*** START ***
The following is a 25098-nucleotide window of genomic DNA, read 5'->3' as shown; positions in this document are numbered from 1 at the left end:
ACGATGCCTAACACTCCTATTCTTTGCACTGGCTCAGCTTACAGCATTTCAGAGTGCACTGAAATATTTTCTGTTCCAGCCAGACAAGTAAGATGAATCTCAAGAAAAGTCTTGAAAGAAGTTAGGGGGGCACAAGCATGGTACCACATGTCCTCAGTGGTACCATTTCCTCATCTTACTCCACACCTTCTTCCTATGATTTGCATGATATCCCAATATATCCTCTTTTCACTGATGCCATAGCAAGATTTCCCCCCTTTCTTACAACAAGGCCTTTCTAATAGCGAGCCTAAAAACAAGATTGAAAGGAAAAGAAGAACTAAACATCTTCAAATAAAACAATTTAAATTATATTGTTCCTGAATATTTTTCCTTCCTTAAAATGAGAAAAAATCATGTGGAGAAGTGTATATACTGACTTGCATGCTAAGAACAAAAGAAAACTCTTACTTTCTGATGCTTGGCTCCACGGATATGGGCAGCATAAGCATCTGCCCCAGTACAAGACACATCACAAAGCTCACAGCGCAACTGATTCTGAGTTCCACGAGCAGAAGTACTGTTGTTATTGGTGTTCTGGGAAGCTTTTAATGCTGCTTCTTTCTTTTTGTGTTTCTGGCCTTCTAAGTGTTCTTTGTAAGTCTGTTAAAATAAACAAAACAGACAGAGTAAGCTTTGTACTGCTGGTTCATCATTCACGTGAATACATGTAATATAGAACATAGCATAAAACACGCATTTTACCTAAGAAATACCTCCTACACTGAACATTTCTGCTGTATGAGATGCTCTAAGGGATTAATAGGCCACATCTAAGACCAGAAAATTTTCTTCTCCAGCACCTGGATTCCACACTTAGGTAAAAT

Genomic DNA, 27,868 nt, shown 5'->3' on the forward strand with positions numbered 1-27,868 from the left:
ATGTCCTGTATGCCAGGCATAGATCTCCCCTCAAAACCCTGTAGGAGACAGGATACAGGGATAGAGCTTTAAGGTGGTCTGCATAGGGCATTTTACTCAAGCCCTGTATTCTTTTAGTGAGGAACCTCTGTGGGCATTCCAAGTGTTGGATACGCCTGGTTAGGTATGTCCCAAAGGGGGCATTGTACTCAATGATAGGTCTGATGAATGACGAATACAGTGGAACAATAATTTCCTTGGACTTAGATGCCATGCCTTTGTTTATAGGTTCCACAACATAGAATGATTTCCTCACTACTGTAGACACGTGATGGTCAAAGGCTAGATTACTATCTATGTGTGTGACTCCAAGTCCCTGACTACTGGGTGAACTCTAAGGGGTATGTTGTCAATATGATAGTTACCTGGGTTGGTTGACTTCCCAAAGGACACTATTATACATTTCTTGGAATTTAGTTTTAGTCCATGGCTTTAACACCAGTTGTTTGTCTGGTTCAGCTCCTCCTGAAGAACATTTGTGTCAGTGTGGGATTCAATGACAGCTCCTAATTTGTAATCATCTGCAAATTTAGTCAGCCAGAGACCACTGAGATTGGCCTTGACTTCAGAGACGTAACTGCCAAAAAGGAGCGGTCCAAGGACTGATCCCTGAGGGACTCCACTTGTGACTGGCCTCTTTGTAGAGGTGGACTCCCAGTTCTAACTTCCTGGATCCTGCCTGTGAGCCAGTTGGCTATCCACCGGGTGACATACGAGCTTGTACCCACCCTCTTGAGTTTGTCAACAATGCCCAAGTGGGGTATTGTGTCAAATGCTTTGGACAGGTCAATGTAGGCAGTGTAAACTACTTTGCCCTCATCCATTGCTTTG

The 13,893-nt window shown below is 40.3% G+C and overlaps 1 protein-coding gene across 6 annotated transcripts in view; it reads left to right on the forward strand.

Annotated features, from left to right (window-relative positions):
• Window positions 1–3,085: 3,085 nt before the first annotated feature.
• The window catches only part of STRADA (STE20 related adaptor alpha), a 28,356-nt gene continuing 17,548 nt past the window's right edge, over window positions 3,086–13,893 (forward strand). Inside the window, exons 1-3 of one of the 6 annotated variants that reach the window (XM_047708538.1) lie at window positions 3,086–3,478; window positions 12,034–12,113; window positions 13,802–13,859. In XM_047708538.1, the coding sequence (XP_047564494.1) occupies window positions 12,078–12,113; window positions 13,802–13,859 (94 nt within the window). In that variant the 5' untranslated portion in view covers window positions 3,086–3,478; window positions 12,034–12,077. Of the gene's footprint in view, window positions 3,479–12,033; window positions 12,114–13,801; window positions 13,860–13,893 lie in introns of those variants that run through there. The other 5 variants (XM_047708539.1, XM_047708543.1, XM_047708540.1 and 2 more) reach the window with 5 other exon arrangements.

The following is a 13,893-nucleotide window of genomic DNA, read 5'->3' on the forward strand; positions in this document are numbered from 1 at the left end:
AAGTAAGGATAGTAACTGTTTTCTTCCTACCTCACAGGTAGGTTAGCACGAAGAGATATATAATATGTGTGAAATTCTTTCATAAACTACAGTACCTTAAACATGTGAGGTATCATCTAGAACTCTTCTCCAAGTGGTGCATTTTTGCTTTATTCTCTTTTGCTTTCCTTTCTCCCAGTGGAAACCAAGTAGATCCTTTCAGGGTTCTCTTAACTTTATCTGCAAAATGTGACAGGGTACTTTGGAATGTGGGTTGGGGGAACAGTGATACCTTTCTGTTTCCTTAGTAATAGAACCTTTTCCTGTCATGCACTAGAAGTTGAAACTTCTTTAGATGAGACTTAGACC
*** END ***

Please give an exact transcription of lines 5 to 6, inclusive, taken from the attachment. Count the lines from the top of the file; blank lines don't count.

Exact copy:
The 13,893-nt window shown below is 40.3% G+C and overlaps 1 protein-coding gene across 6 annotated transcripts in view; it reads left to right on the forward strand.

Annotated features, from left to right (window-relative positions):